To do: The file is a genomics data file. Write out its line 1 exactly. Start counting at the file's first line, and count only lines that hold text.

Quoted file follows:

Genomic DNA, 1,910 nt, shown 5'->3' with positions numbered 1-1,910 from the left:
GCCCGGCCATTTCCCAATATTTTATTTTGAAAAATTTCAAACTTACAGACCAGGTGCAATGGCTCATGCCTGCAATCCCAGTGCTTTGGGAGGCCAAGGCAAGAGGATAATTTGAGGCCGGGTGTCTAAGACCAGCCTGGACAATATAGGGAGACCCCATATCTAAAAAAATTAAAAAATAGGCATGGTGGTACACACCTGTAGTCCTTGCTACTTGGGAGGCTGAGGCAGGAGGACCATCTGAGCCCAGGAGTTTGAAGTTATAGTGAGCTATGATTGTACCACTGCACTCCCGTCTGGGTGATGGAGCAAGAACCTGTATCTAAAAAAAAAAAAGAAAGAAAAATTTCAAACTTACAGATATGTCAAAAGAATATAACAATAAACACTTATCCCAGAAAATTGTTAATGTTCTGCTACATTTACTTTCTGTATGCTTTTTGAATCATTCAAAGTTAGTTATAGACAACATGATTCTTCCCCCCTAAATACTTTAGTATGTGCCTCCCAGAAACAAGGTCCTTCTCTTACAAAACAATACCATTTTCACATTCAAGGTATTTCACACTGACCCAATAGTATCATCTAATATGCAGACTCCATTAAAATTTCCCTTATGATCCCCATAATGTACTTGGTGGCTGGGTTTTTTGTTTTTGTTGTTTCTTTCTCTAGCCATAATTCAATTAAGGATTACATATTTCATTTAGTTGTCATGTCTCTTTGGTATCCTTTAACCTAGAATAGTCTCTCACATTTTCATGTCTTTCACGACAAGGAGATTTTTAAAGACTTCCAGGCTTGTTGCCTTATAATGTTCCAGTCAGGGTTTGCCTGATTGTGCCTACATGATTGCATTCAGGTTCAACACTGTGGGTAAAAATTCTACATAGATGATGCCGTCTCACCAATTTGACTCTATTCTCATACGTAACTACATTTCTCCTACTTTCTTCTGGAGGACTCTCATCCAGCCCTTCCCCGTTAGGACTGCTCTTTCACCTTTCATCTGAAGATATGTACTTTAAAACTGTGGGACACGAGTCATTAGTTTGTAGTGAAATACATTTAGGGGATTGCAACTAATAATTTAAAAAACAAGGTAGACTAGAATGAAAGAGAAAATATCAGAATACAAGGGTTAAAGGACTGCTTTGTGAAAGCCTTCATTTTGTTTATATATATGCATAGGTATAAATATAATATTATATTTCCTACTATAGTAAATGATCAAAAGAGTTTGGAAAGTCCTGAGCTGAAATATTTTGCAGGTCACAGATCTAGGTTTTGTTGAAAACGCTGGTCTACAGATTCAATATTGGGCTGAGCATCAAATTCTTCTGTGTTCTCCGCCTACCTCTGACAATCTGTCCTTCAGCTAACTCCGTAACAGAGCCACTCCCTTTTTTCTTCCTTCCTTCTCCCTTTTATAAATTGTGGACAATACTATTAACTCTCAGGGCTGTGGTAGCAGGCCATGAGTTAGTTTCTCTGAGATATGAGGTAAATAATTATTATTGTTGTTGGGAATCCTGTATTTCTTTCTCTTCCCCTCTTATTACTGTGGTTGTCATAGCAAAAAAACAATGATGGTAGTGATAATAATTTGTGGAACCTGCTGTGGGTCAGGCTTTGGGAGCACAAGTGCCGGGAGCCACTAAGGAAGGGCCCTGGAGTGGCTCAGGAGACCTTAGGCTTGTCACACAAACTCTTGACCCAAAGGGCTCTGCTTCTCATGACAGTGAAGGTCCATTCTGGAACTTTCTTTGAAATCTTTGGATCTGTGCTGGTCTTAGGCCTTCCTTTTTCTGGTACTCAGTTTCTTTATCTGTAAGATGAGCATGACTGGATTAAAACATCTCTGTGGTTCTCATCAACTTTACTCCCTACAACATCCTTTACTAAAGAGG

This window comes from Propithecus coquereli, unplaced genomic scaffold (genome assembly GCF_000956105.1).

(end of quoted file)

Genomic DNA, 1,910 nt, shown 5'->3' with positions numbered 1-1,910 from the left: